It depends why you are having symptoms. If your symptoms are caused by an inflamed bursa under the shoulder blade, a physical therapist can give you heat or ultrasound treatments to calm pain and inflammation. If you have problems with posture, a therapist can give you exercises to help you learn better body alignment and to strengthen the muscles that support healthy posture. Therapy can also involve exercises to target specific muscles that control the alignment and movement of the shoulder blade.
The exercise you’ve described is a standard push-up with a plus. The “plus” is the part where you hunch your shoulders forward. This part of the exercise is designed to strengthen the serratus anterior muscle, which attaches to the edge of the scapula nearest the spine. This muscle passes in front of the scapula, wraps around the chest wall, and connects to the ribs on the front part of the chest. Working this important muscle helps align the shoulder blade and can add some extra cushion between the shoulder blade and the rib cage.
After the corner of the scapula is surgically removed, the muscles have to be reattached to the scapula. The extra time is needed to make sure the muscles heal solidly to the bone. Active exercise too soon after this type of surgery make the new muscle attachments more likely to pull loose. Be sure to follow your doctor’s advice about exercise or activity after surgery.
Doctors generally want to try all other options before resorting to surgery. And snapping scapula responds well to non-operative treatments, especially if the problem is coming from the soft tissues around the shoulder blade. However, if the problem is caused by bony abnormalities, or if non-operative treatments clearly aren’t helping, surgery may be necessary.
Chances are good that the two problems are related. It is possible that the jerk on your arm injured the long thoracic nerve. This nerve activates the serratus anterior muscle, which helps hold the shoulder blade snuggly against the chest wall. When this muscle isn’t working right, the shoulder blade can tilt like you’ve mentioned. Also, the muscle may have started to atrophy (shrink) from the nerve injury.
Both of these problems can cause the shoulder blade to pop and grate with movement of the shoulder blade. You may need to work with a physical or occupational therapist to help get the shoulder blade into better alignment. Bulking up the muscles under the shoulder blade may add just enough padding and space between the shoulder blade and chest wall to make the popping and snapping go away.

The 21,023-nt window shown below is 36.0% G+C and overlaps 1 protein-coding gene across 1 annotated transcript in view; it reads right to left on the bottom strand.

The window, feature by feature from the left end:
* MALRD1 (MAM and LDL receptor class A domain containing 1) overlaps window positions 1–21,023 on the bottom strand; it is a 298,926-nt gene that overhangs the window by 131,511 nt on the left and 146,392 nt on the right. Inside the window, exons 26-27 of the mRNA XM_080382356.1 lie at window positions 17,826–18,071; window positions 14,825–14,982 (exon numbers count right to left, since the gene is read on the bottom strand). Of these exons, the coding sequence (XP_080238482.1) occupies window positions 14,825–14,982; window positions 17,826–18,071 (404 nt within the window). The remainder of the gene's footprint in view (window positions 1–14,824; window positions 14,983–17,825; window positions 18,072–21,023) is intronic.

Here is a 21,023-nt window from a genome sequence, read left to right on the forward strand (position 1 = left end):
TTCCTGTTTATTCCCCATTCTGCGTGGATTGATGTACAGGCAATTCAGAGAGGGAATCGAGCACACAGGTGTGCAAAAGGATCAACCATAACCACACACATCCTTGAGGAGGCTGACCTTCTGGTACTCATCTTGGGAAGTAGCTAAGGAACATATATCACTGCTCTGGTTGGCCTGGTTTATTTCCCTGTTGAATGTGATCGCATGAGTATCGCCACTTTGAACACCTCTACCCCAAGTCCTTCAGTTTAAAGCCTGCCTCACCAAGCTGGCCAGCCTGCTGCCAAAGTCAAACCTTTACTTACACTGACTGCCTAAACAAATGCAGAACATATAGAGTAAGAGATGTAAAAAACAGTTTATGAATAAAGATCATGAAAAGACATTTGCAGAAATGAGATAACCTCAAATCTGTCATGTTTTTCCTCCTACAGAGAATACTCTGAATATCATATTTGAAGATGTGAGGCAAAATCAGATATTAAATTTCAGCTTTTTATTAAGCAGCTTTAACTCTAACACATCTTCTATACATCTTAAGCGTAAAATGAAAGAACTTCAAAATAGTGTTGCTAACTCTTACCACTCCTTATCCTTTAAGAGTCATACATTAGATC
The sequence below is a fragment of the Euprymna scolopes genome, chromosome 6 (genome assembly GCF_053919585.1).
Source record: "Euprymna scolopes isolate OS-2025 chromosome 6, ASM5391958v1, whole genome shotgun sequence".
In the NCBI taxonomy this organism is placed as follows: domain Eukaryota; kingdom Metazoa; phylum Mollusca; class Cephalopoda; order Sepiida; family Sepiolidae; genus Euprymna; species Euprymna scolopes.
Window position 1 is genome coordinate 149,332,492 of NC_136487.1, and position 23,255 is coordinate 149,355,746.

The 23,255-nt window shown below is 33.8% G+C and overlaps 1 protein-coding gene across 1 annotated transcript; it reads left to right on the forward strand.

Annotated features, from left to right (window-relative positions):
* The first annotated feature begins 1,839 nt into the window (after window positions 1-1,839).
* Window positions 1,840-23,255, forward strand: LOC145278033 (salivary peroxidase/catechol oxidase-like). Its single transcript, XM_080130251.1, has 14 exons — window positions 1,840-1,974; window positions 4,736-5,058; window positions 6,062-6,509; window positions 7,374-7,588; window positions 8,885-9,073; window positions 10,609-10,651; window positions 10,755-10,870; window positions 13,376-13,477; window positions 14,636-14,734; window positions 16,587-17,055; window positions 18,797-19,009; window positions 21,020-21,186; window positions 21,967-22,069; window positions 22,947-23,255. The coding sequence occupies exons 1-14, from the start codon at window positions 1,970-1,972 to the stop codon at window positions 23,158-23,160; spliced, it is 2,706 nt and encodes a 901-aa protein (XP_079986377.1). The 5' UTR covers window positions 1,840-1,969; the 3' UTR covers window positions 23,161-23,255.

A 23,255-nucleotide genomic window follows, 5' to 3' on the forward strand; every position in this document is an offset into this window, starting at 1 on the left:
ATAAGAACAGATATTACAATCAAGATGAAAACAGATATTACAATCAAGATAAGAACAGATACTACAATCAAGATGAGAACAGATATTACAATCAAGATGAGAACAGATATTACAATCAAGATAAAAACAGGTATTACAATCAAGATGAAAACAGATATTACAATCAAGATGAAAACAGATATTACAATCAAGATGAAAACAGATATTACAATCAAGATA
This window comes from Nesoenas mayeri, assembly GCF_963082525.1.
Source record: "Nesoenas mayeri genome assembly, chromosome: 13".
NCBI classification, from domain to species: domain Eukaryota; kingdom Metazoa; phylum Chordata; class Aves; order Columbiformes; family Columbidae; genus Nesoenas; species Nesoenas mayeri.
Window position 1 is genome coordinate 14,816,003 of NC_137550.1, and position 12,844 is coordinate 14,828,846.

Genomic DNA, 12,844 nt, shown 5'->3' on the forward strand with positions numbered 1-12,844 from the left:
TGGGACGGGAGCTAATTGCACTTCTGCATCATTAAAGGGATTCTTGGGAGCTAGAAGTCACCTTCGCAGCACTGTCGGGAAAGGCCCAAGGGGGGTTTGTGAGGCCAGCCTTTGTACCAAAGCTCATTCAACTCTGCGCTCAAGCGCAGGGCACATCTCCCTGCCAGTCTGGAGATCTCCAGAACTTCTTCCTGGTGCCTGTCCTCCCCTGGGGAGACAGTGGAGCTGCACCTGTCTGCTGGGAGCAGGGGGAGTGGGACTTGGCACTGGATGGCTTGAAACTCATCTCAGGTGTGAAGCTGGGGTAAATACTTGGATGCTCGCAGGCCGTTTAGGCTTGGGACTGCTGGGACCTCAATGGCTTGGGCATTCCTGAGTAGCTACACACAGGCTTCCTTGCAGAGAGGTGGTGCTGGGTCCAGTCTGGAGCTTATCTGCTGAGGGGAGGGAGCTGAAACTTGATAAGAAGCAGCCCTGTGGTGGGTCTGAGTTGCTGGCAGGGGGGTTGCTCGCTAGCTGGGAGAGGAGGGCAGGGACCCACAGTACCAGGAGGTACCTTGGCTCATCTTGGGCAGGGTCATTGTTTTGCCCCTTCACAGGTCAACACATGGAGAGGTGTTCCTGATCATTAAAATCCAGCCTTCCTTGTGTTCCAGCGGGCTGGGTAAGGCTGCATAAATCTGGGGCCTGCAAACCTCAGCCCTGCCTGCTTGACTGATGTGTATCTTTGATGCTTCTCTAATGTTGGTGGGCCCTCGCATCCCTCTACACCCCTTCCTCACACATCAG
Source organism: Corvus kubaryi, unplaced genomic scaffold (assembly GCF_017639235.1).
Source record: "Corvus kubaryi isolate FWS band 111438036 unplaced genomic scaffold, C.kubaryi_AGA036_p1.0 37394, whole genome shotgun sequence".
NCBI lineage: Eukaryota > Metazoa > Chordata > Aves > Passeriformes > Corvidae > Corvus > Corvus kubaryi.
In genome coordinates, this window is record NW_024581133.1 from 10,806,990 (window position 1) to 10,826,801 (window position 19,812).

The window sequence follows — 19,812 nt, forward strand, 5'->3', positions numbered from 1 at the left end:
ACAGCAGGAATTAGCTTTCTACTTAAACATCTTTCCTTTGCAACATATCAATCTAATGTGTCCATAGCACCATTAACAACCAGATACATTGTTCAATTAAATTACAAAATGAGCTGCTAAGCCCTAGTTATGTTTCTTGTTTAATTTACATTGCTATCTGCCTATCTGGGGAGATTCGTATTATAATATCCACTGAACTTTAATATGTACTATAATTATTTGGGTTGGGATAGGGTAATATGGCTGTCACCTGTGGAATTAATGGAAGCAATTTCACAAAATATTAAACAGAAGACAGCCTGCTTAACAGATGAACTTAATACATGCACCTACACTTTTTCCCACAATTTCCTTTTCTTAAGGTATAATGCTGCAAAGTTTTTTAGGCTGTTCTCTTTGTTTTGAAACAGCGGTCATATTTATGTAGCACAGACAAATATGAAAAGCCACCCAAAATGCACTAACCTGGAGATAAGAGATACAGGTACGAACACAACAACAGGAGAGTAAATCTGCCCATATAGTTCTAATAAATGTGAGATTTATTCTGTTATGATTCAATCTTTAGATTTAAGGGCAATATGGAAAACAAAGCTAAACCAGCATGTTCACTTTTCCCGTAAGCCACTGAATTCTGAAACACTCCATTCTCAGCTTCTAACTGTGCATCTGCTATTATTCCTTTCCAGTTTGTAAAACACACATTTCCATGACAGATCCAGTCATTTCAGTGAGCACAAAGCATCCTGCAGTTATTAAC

The extra training may have caused the bursa under the tip of the scapula to become inflamed. This condition is called scapulothoracic bursitis. A bursa is a lubricated sac that helps decrease friction between tendons and muscles when they move. The repeated arm motions of baseball pitching can irritate the bursa underneath the scapula. It becomes inflamed and painful. It also begins to pop during the windup, as the arm is cocked back and gains speed for the throw. The first method of treatment is to rest your sore shoulder. Talk to the team doctor or a family physician for other suggestions.
It depends on where and when you feel the popping. If it is in the back part of the shoulder blade, the popping might be coming from a problem called snapping scapula. Snapping scapula causes feelings of grating, grinding, or snapping under the back part of the shoulder blade when you move your shoulder.
Popping felt during shoulder movement can also happen when a tendon rolls over a bony bump. The acromioclavicular joint is formed where the shoulder blade meets the collarbone. This joint tends to wear out earlier than other joints and can also start to pop and click with shoulder movement.
Most cases of popping or snapping in the shoulder are not serious. They often can be helped by a well-rounded exercise program designed by a physical or occupational therapist.